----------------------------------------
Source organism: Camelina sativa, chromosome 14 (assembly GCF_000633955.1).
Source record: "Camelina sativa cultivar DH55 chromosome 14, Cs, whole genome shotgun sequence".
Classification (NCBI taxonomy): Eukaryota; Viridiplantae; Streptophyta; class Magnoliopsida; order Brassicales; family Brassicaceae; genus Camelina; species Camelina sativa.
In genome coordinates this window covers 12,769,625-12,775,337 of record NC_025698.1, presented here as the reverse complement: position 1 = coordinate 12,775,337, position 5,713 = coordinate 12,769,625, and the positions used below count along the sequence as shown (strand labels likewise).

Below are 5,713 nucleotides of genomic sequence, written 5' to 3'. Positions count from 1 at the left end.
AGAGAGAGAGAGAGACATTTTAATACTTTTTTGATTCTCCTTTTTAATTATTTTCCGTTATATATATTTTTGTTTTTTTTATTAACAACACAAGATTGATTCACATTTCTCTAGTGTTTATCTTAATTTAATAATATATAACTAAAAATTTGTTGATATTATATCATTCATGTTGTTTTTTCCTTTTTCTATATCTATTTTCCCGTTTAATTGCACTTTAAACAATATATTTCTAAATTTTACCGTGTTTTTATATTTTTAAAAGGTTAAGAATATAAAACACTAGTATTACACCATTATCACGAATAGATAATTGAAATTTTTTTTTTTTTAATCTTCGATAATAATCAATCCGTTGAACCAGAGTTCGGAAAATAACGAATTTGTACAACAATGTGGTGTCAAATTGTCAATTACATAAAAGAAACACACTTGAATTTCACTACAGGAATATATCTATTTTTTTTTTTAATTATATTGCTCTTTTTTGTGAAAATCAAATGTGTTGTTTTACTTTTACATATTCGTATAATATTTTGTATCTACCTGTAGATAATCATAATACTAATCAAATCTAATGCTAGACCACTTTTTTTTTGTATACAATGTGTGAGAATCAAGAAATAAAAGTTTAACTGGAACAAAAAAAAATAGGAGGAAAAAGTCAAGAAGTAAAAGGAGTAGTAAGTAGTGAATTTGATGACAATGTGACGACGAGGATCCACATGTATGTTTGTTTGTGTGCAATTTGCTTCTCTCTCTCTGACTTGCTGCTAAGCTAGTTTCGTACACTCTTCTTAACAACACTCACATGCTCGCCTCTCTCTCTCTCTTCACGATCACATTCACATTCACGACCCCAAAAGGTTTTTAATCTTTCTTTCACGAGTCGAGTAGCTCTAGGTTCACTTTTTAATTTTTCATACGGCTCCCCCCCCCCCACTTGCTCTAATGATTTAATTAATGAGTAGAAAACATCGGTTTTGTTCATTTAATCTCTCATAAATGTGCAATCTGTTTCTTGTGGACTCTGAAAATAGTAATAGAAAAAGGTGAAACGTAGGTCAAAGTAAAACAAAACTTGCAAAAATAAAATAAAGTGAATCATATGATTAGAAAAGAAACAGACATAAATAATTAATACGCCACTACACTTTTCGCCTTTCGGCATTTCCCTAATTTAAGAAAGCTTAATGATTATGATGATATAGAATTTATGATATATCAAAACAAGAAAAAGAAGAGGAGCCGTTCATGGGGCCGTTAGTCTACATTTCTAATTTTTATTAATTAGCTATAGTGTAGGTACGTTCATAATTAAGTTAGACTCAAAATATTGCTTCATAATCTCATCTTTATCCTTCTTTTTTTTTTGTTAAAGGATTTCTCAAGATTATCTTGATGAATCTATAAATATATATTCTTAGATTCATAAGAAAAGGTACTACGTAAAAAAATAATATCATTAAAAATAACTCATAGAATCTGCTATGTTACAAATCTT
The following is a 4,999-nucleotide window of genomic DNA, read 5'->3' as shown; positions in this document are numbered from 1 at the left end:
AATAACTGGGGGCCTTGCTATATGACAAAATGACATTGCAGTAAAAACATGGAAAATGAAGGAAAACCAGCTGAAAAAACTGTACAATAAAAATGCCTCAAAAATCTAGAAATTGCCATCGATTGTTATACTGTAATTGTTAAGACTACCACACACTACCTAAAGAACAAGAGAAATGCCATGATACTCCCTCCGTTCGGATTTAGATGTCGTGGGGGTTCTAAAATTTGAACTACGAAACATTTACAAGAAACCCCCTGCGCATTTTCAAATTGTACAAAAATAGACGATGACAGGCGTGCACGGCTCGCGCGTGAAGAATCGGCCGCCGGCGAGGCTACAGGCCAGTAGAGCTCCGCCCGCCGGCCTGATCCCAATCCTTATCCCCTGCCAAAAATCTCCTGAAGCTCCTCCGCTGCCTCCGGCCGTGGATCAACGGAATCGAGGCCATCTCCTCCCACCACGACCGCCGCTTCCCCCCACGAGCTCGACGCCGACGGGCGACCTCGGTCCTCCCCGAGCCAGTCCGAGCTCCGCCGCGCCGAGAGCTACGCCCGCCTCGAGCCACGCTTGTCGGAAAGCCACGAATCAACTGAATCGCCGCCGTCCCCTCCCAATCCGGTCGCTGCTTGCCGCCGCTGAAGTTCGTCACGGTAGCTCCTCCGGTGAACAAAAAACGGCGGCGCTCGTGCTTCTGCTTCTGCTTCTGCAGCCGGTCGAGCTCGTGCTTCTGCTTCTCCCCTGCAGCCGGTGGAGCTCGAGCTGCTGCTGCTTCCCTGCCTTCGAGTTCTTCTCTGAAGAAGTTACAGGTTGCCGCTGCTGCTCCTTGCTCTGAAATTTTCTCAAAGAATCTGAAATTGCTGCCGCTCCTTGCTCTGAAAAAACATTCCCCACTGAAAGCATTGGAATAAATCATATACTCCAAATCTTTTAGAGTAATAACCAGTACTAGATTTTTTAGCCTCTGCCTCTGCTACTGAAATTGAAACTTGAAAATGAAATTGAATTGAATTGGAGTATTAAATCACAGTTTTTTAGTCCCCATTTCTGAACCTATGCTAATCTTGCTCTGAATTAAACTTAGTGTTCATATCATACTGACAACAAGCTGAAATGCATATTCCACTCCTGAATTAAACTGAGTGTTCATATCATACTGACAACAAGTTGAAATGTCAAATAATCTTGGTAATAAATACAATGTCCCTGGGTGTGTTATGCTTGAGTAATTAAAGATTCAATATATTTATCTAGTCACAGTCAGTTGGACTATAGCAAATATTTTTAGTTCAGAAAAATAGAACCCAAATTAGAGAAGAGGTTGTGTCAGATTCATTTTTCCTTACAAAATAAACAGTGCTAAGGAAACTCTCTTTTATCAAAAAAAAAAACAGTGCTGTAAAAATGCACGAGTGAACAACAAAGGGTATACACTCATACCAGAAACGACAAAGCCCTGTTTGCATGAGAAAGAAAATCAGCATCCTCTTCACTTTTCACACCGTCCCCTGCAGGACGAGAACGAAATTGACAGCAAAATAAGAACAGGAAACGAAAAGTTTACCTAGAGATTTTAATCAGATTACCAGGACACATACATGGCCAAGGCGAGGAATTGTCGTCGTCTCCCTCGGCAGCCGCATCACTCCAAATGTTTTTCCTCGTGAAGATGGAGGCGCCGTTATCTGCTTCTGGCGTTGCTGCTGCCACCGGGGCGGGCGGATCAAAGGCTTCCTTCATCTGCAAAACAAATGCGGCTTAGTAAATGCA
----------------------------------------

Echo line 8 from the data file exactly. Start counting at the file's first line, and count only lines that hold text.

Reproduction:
AATAACTGGGGGCCTTGCTATATGACAAAATGACATTGCAGTAAAAACATGGAAAATGAAGGAAAACCAGCTGAAAAAACTGTACAATAAAAATGCCTCAAAAATCTAGAAATTGCCATCGATTGTTATACTGTAATTGTTAAGACTACCACACACTACCTAAAGAACAAGAGAAATGCCATGATACTCCCTCCGTTCGGATTTAGATGTCGTGGGGGTTCTAAAATTTGAACTACGAAACATTTACAAGAAACCCCCTGCGCATTTTCAAATTGTACAAAAATAGACGATGACAGGCGTGCACGGCTCGCGCGTGAAGAATCGGCCGCCGGCGAGGCTACAGGCCAGTAGAGCTCCGCCCGCCGGCCTGATCCCAATCCTTATCCCCTGCCAAAAATCTCCTGAAGCTCCTCCGCTGCCTCCGGCCGTGGATCAACGGAATCGAGGCCATCTCCTCCCACCACGACCGCCGCTTCCCCCCACGAGCTCGACGCCGACGGGCGACCTCGGTCCTCCCCGAGCCAGTCCGAGCTCCGCCGCGCCGAGAGCTACGCCCGCCTCGAGCCACGCTTGTCGGAAAGCCACGAATCAACTGAATCGCCGCCGTCCCCTCCCAATCCGGTCGCTGCTTGCCGCCGCTGAAGTTCGTCACGGTAGCTCCTCCGGTGAACAAAAAACGGCGGCGCTCGTGCTTCTGCTTCTGCTTCTGCAGCCGGTCGAGCTCGTGCTTCTGCTTCTCCCCTGCAGCCGGTGGAGCTCGAGCTGCTGCTGCTTCCCTGCCTTCGAGTTCTTCTCTGAAGAAGTTACAGGTTGCCGCTGCTGCTCCTTGCTCTGAAATTTTCTCAAAGAATCTGAAATTGCTGCCGCTCCTTGCTCTGAAAAAACATTCCCCACTGAAAGCATTGGAATAAATCATATACTCCAAATCTTTTAGAGTAATAACCAGTACTAGATTTTTTAGCCTCTGCCTCTGCTACTGAAATTGAAACTTGAAAATGAAATTGAATTGAATTGGAGTATTAAATCACAGTTTTTTAGTCCCCATTTCTGAACCTATGCTAATCTTGCTCTGAATTAAACTTAGTGTTCATATCATACTGACAACAAGCTGAAATGCATATTCCACTCCTGAATTAAACTGAGTGTTCATATCATACTGACAACAAGTTGAAATGTCAAATAATCTTGGTAATAAATACAATGTCCCTGGGTGTGTTATGCTTGAGTAATTAAAGATTCAATATATTTATCTAGTCACAGTCAGTTGGACTATAGCAAATATTTTTAGTTCAGAAAAATAGAACCCAAATTAGAGAAGAGGTTGTGTCAGATTCATTTTTCCTTACAAAATAAACAGTGCTAAGGAAACTCTCTTTTATCAAAAAAAAAAACAGTGCTGTAAAAATGCACGAGTGAACAACAAAGGGTATACACTCATACCAGAAACGACAAAGCCCTGTTTGCATGAGAAAGAAAATCAGCATCCTCTTCACTTTTCACACCGTCCCCTGCAGGACGAGAACGAAATTGACAGCAAAATAAGAACAGGAAACGAAAAGTTTACCTAGAGATTTTAATCAGATTACCAGGACACATACATGGCCAAGGCGAGGAATTGTCGTCGTCTCCCTCGGCAGCCGCATCACTCCAAATGTTTTTCCTCGTGAAGATGGAGGCGCCGTTATCTGCTTCTGGCGTTGCTGCTGCCACCGGGGCGGGCGGATCAAAGGCTTCCTTCATCTGCAAAACAAATGCGGCTTAGTAAATGCA